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Mayor Parker goes to Washington — and says what's on her mind

Annise Parker at National Press Club in Washington D.C. December 2013
Mayor Annise Parker answers questions after her talk. Photo by Noel St. John
Cookies in the shape of Texas for Annise Parker speech to National Press Club in DC Dec 2013
Cookies in the shape of Texas, with the seal of Houston, were treats. Courtesy photo
Mayor Annise Parker at National Press Club December 2013
Mayor Annise Parker mingles with officials at the National Press Club. Laura Spankian/Twitter

WASHINGTON, D.C. — After lunching on a Tex-Mex-inspired meal, Mayor Annise Parker spoke at the National Press Club Tuesday afternoon, fresh from attending the first gathering of the White House’s Task Force on Climate Preparedness and Resilience.

Parker quickly assured the audience of journalists and energy industry insiders that hers would not be a partisan speech, and instead used her prepared remarks to talk about the challenges of governing.

“Happy people don’t come down to a city council meeting on a Tuesday afternoon,” the former Houston City Council member said to knowing laughs in the audience. “Only the angry ones do.”

 “I don’t want to have a Rick Perry moment,” Parker said.  

But during a lengthy Q&A, attendees indicated they wouldn’t be satisfied with a softball speech. Questions ranged from nitty-gritty energy policy questions to her role in the LGBT movement as an openly gay mayor.

Describing Houston as a city that’s “becoming the energy capital of the world,” Parker said she believes in leading by example when it comes to curbing energy consumption. But she also called her hometown one of the “most over-air-conditioned cities” on the globe, and said it relies too much on cars and gasoline.

Parker and 25 other state and local leaders comprise the Obama administration’s task force on climate change. She said that after this initial meeting, the group is dividing into working groups to address certain topics – and then paused as she tried to remember the four breakout sections.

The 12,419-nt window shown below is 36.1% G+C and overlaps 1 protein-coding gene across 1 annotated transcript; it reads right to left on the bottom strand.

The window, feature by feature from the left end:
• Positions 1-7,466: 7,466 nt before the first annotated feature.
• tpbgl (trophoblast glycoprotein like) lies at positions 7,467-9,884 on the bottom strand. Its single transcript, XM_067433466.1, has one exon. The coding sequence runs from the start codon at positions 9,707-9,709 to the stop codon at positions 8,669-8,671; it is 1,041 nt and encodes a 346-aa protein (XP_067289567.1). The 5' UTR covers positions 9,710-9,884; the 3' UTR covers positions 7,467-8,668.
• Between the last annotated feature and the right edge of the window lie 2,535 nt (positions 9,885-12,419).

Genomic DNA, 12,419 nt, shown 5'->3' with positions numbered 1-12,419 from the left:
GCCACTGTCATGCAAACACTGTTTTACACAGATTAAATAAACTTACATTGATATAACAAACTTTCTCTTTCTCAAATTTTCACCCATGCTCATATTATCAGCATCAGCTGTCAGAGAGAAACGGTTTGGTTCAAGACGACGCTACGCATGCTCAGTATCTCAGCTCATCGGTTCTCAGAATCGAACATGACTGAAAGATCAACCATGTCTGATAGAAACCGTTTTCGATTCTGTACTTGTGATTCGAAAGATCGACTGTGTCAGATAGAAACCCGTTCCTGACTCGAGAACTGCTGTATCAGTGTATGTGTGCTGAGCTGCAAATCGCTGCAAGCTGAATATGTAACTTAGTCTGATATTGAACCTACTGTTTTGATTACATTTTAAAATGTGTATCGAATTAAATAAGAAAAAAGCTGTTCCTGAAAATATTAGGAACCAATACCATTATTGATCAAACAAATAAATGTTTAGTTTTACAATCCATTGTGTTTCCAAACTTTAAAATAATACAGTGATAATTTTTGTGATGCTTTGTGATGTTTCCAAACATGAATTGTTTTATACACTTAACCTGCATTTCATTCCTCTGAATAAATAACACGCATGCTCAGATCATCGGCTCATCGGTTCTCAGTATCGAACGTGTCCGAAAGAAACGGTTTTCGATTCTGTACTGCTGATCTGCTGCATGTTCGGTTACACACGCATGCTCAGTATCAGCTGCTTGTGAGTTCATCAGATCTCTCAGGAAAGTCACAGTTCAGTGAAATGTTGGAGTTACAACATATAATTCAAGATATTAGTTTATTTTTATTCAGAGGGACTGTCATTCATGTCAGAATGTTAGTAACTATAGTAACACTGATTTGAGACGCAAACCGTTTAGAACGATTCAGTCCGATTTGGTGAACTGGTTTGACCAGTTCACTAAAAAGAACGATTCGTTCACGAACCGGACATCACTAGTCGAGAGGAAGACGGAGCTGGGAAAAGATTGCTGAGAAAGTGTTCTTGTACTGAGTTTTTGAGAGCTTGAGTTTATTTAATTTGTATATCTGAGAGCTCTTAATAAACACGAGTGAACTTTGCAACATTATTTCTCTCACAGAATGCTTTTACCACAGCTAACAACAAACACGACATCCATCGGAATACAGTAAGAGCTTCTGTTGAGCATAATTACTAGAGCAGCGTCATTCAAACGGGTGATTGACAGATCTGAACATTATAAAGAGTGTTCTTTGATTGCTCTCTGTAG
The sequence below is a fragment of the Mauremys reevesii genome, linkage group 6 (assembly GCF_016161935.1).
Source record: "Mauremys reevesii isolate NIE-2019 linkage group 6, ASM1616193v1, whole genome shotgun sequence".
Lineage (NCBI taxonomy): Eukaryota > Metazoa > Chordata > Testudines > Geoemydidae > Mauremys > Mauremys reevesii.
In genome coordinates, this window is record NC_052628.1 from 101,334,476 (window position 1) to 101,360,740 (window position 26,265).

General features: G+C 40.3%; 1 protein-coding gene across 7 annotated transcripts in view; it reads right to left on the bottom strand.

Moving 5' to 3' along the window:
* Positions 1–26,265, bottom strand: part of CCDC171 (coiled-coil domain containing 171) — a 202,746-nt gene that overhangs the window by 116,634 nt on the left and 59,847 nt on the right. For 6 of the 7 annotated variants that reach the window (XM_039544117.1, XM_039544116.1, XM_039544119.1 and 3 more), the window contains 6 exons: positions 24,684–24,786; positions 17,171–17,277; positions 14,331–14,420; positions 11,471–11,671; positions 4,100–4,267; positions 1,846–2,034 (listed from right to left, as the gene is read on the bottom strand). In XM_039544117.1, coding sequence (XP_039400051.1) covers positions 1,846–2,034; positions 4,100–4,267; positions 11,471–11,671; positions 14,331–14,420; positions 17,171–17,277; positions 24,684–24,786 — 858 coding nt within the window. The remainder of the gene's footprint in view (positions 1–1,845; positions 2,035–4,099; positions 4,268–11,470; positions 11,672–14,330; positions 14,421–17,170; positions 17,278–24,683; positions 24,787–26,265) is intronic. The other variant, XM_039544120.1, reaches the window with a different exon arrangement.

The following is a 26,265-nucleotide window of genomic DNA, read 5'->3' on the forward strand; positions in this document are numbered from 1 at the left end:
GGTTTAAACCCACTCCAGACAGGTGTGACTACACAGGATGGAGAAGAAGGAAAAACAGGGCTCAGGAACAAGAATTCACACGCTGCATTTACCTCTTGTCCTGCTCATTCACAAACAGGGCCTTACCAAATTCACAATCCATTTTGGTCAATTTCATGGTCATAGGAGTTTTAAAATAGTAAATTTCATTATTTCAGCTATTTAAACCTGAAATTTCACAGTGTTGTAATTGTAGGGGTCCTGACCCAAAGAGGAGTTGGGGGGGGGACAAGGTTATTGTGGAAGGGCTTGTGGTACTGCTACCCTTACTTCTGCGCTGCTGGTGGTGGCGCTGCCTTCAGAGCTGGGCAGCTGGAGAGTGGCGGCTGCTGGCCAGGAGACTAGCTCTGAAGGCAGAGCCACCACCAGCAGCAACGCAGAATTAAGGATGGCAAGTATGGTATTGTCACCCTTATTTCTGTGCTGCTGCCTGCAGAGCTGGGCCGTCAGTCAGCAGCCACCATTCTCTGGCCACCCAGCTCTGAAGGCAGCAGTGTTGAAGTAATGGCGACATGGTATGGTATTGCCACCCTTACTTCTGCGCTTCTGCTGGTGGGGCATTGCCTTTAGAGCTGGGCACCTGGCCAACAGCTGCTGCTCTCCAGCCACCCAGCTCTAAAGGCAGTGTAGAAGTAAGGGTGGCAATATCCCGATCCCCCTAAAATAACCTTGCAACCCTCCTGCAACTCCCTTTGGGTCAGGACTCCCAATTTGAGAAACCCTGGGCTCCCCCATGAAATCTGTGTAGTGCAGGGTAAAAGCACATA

“I don’t want to have a Rick Perry moment,” Parker said, before recalling the working groups: infrastructure, natural disaster response, natural resources and community resilience.

That wasn’t the only time Perry came up during Parker’s comments. One question was posed about her role as an LGBT leader and her thoughts on the governor’s outspokenness on gay issues.

“As for Gov. Perry’s stance on gay rights, it is completely irrelevant to what I do,” Parker said.

 “I’m happy to answer the gay questions, but I’m not a spokesperson for the GLBT community,” Parker said after a string of gay rights-related queries. “I’m a spokesperson for Houston.” 

It was one of a handful of sidesteps on the topic of her role as a prominent LGBT leader.

“I’m happy to answer the gay questions, but I’m not a spokesperson for the GLBT community,” Parker said after a string of gay rights-related queries. “I’m a spokesperson for Houston.”

Last month, Parker announced that all legally married spouses of city employees are eligible for benefits like health care and life insurance, citing the recent Supreme Court decisions on DOMA and Prop. 8. But domestic partnerships were not included in the policy change, which Parker explained on Tuesday was a result of language in Houston’s charter that doesn’t allow for domestic partner benefits. She said that although “there are certain things I’ve been able to do by executive order,” she is limited in enacting wide-reaching changes.

Parker did say that she anticipates passing a nondiscrimination policy in housing and public accommodation by the end of her third and final term in 2015. And although the mayor said she wants to marry her domestic partner of 23 years in Texas, she said she anticipates that won’t happen soon, or at least not until the federal government authorizes it.

But she won't wait forever. “I want to be young enough to actually know who I am marrying when I do it,” she said to broad laughter.

Parker also weighed in on the political hot potato of immigration reform, saying that passing comprehensive legislation is the “most important thing” Congress could do. 

“It’s an economic imperative for comprehensive immigration reform with a path to citizenship,” Parker said.

But given the contentious Congress right now, she added, "I just don't think that it's going to happen."

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